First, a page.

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A tree rests on the home of Vincent Stamey following high winds on Friday, Dec. 21, 2012. The tree remained for more than five days as high winds and winter weather continued to keep Avery residents seeking shelter for the first weeks of winter.
Photos by Jimmy Woodie



Originally published: 2013-01-02 15:51:01
Last modified: 2013-01-02 15:51:01

Old Man Winter arrives

Matthew Hundley / (matthew.hundley@averyjournal.com)

The recent torrent of winter weather has caused trouble for Avery residents for two weeks. Spurts of snow and ice caused traffic accidents, while high winds brought down trees and power lines across the county.
Like many Avery residents, Vincent Stamey of Horney Road saw his home damaged when a tree fell around 9:30 p.m. on Friday, Dec. 21, 2012, puncturing his roof, bowing a wall and downing power lines.
“I have never seen wind like that,” Stamey said. “I have water damage, it looks like the walls are buckling some, and ceiling damage. My sister called 911 at 9:30 p.m. I actually heard her scream. When I heard that, I got up. Before I went to bed, I was watching the trees sway. Crossnore Volunteer Fire Department came out, but because there was no immediate fire threat, they had to move on to another call.”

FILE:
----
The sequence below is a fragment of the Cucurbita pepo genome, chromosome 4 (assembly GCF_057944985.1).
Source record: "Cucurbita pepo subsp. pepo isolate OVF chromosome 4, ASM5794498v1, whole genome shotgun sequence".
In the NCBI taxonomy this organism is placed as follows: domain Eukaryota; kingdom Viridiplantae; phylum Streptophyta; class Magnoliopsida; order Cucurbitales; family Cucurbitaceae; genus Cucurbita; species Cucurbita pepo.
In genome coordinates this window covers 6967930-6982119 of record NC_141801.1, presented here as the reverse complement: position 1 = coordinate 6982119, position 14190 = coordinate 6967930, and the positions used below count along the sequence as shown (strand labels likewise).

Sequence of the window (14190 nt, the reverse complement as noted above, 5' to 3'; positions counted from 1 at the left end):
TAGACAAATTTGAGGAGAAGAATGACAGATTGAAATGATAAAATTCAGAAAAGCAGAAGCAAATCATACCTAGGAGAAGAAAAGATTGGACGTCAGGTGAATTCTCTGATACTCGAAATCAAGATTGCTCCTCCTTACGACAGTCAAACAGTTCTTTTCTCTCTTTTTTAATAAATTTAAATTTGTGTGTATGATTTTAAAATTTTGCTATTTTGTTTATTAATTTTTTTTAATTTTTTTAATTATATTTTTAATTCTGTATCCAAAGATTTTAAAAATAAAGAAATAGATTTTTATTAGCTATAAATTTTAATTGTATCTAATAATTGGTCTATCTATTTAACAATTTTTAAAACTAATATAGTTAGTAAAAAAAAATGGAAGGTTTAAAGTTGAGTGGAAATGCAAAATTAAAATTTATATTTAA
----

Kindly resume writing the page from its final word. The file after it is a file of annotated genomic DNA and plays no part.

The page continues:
According to Stamey, due to some confusion between Mountain Electric and a local tree service about whether the tree or the power lines needed to be removed first, the tree was still on the house five days later. Stamey expected to have the tree removed by the end of the day on Thursday, Dec. 27, 2012.
Because of the widespread nature of the recent storm damage, some residents lost power only briefly, while others lost power for days on end because the damage was more localized. Damage to trees, signs and structures can still be seen in and around Avery County.